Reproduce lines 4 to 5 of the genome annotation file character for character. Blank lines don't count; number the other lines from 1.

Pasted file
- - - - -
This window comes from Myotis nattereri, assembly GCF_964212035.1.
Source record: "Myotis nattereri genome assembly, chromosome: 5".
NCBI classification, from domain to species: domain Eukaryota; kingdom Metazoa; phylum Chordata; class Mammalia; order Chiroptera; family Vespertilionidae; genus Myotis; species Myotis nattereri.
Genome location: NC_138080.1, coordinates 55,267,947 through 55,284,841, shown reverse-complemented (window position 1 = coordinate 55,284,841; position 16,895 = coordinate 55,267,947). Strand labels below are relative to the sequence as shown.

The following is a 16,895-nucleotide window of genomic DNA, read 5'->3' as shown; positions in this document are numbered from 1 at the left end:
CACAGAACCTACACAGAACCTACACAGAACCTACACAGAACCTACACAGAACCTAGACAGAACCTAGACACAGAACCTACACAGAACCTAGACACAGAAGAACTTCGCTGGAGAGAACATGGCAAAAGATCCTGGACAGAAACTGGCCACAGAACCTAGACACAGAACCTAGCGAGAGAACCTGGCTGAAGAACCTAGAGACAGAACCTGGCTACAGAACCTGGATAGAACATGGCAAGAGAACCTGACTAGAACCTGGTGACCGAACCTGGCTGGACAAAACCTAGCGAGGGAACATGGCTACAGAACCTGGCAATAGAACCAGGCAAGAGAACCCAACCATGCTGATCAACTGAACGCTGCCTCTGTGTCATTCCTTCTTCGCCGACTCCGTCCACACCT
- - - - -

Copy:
Genome location: NC_138080.1, coordinates 55,267,947 through 55,284,841, shown reverse-complemented (window position 1 = coordinate 55,284,841; position 16,895 = coordinate 55,267,947). Strand labels below are relative to the sequence as shown.

The following is a 16,895-nucleotide window of genomic DNA, read 5'->3' as shown; positions in this document are numbered from 1 at the left end: